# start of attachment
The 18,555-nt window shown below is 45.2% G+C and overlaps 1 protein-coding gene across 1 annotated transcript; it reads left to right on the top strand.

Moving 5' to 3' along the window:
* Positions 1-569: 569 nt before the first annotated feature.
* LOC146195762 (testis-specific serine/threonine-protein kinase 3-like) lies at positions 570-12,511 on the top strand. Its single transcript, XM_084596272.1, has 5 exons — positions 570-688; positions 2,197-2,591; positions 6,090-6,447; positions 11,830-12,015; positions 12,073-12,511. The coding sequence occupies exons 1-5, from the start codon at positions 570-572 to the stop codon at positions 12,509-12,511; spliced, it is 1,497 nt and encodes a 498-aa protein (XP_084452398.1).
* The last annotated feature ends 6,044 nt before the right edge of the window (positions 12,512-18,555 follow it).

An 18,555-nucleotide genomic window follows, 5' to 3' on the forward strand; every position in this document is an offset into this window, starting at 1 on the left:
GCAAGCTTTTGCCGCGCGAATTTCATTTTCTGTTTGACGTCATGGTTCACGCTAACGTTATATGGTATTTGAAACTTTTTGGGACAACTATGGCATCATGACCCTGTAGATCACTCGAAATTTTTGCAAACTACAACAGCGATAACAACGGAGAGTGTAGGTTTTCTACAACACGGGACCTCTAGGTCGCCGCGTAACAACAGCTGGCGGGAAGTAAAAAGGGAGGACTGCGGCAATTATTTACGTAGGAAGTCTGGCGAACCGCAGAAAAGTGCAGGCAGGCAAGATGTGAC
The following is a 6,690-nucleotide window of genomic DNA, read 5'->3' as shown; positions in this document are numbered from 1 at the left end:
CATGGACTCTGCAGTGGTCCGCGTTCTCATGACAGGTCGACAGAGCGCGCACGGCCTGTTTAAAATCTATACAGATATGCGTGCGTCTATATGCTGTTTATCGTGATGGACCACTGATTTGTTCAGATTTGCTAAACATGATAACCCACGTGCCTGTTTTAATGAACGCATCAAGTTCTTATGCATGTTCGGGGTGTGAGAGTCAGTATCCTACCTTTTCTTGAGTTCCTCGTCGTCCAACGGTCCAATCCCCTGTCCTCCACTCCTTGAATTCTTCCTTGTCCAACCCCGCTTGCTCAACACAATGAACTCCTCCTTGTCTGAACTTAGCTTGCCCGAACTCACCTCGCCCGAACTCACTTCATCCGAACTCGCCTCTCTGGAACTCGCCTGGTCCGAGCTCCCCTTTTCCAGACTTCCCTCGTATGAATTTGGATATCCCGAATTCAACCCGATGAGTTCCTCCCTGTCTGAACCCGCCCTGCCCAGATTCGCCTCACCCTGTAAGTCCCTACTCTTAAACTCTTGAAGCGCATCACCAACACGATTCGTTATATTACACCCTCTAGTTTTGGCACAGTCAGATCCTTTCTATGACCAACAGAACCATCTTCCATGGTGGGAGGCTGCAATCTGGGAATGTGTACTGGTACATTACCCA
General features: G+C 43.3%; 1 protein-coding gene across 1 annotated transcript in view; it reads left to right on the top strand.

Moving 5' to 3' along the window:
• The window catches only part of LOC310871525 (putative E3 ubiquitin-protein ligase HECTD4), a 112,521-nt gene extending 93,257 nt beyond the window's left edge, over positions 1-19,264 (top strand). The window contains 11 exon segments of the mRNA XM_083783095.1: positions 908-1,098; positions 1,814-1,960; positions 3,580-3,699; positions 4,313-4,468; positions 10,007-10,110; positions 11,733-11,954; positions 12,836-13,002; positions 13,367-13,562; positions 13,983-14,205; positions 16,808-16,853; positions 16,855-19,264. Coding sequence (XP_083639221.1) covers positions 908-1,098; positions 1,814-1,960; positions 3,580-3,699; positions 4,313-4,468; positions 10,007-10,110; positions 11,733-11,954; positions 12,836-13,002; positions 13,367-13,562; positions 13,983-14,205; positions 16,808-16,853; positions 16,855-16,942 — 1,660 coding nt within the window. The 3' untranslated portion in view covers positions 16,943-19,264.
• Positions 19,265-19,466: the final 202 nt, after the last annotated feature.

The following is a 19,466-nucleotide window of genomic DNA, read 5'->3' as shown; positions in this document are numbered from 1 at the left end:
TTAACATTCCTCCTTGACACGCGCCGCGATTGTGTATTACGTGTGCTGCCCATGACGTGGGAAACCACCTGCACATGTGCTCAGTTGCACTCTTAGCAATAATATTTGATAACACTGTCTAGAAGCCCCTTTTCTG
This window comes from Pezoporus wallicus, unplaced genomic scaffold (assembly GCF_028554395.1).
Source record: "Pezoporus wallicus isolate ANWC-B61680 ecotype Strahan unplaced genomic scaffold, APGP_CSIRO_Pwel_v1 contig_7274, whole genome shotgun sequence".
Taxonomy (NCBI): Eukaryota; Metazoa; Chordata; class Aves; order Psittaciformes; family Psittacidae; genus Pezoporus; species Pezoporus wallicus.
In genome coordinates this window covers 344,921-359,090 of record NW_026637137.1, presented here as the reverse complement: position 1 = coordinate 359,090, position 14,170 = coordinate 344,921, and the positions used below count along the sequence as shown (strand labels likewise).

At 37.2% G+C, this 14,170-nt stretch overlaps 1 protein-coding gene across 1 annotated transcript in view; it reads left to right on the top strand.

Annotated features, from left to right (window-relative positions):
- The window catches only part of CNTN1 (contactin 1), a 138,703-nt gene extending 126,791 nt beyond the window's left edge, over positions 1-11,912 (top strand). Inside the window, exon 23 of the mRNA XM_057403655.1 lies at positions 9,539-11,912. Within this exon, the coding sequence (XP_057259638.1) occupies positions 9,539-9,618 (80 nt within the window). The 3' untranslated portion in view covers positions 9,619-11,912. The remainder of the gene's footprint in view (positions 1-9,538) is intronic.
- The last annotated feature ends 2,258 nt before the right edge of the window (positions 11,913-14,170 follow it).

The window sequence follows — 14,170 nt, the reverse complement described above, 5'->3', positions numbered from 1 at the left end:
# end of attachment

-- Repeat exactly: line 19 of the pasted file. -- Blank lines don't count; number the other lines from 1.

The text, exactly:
In genome coordinates this window covers 344,921-359,090 of record NW_026637137.1, presented here as the reverse complement: position 1 = coordinate 359,090, position 14,170 = coordinate 344,921, and the positions used below count along the sequence as shown (strand labels likewise).